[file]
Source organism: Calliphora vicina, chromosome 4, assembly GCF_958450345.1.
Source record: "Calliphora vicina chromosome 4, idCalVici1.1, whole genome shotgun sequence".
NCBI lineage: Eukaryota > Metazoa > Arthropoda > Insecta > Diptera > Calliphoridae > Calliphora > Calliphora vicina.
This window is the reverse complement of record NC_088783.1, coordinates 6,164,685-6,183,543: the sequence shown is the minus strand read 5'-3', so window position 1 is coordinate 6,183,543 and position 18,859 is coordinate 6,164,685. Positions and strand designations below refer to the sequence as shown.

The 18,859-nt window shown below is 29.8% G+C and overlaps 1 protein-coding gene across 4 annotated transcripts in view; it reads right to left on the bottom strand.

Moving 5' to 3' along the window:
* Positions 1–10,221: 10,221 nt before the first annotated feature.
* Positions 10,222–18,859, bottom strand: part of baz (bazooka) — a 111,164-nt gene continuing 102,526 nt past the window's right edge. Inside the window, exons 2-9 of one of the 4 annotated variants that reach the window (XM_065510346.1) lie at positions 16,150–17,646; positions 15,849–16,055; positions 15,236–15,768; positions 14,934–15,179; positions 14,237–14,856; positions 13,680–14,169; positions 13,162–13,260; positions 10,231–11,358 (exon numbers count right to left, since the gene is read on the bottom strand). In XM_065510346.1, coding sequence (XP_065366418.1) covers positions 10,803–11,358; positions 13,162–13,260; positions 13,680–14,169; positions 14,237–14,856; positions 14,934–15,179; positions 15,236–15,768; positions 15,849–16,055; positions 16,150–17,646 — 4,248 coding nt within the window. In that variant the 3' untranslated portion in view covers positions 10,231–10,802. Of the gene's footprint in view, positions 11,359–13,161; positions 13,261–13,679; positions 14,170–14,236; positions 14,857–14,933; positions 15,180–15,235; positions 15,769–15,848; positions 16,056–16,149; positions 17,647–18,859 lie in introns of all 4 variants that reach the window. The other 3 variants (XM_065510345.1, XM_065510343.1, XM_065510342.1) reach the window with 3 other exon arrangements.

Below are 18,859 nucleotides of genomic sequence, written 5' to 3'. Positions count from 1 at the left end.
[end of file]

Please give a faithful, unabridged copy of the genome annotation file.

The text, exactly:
Source organism: Calliphora vicina, chromosome 4, assembly GCF_958450345.1.
Source record: "Calliphora vicina chromosome 4, idCalVici1.1, whole genome shotgun sequence".
NCBI lineage: Eukaryota > Metazoa > Arthropoda > Insecta > Diptera > Calliphoridae > Calliphora > Calliphora vicina.
This window is the reverse complement of record NC_088783.1, coordinates 6,164,685-6,183,543: the sequence shown is the minus strand read 5'-3', so window position 1 is coordinate 6,183,543 and position 18,859 is coordinate 6,164,685. Positions and strand designations below refer to the sequence as shown.

The 18,859-nt window shown below is 29.8% G+C and overlaps 1 protein-coding gene across 4 annotated transcripts in view; it reads right to left on the bottom strand.

Moving 5' to 3' along the window:
* Positions 1–10,221: 10,221 nt before the first annotated feature.
* Positions 10,222–18,859, bottom strand: part of baz (bazooka) — a 111,164-nt gene continuing 102,526 nt past the window's right edge. Inside the window, exons 2-9 of one of the 4 annotated variants that reach the window (XM_065510346.1) lie at positions 16,150–17,646; positions 15,849–16,055; positions 15,236–15,768; positions 14,934–15,179; positions 14,237–14,856; positions 13,680–14,169; positions 13,162–13,260; positions 10,231–11,358 (exon numbers count right to left, since the gene is read on the bottom strand). In XM_065510346.1, coding sequence (XP_065366418.1) covers positions 10,803–11,358; positions 13,162–13,260; positions 13,680–14,169; positions 14,237–14,856; positions 14,934–15,179; positions 15,236–15,768; positions 15,849–16,055; positions 16,150–17,646 — 4,248 coding nt within the window. In that variant the 3' untranslated portion in view covers positions 10,231–10,802. Of the gene's footprint in view, positions 11,359–13,161; positions 13,261–13,679; positions 14,170–14,236; positions 14,857–14,933; positions 15,180–15,235; positions 15,769–15,848; positions 16,056–16,149; positions 17,647–18,859 lie in introns of all 4 variants that reach the window. The other 3 variants (XM_065510345.1, XM_065510343.1, XM_065510342.1) reach the window with 3 other exon arrangements.

Below are 18,859 nucleotides of genomic sequence, written 5' to 3'. Positions count from 1 at the left end.